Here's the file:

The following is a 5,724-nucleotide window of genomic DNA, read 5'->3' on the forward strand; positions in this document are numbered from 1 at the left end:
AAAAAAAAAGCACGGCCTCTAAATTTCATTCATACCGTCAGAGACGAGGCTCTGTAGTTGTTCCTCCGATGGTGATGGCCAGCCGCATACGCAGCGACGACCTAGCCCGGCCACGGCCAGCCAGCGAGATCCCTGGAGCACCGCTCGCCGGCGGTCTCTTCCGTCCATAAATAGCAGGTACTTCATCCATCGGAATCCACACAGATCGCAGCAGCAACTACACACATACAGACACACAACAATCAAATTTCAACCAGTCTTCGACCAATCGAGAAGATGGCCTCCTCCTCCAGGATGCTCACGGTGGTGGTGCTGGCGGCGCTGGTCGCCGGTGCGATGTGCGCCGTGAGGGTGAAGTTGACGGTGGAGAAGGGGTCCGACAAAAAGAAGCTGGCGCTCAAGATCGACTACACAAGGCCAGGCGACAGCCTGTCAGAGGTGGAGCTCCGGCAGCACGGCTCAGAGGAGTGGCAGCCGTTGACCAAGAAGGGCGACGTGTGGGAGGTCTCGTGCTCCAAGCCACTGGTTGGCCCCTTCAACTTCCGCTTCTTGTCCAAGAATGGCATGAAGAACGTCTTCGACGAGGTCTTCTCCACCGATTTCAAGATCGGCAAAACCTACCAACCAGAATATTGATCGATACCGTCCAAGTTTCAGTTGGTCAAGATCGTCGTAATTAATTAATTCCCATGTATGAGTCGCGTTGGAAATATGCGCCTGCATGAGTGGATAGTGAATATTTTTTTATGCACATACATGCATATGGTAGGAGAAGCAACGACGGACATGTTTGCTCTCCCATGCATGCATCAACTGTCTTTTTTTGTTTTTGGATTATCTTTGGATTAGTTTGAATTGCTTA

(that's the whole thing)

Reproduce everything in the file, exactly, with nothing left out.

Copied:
The following is a 5,724-nucleotide window of genomic DNA, read 5'->3' on the forward strand; positions in this document are numbered from 1 at the left end:
AAAAAAAAAGCACGGCCTCTAAATTTCATTCATACCGTCAGAGACGAGGCTCTGTAGTTGTTCCTCCGATGGTGATGGCCAGCCGCATACGCAGCGACGACCTAGCCCGGCCACGGCCAGCCAGCGAGATCCCTGGAGCACCGCTCGCCGGCGGTCTCTTCCGTCCATAAATAGCAGGTACTTCATCCATCGGAATCCACACAGATCGCAGCAGCAACTACACACATACAGACACACAACAATCAAATTTCAACCAGTCTTCGACCAATCGAGAAGATGGCCTCCTCCTCCAGGATGCTCACGGTGGTGGTGCTGGCGGCGCTGGTCGCCGGTGCGATGTGCGCCGTGAGGGTGAAGTTGACGGTGGAGAAGGGGTCCGACAAAAAGAAGCTGGCGCTCAAGATCGACTACACAAGGCCAGGCGACAGCCTGTCAGAGGTGGAGCTCCGGCAGCACGGCTCAGAGGAGTGGCAGCCGTTGACCAAGAAGGGCGACGTGTGGGAGGTCTCGTGCTCCAAGCCACTGGTTGGCCCCTTCAACTTCCGCTTCTTGTCCAAGAATGGCATGAAGAACGTCTTCGACGAGGTCTTCTCCACCGATTTCAAGATCGGCAAAACCTACCAACCAGAATATTGATCGATACCGTCCAAGTTTCAGTTGGTCAAGATCGTCGTAATTAATTAATTCCCATGTATGAGTCGCGTTGGAAATATGCGCCTGCATGAGTGGATAGTGAATATTTTTTTATGCACATACATGCATATGGTAGGAGAAGCAACGACGGACATGTTTGCTCTCCCATGCATGCATCAACTGTCTTTTTTTGTTTTTGGATTATCTTTGGATTAGTTTGAATTGCTTA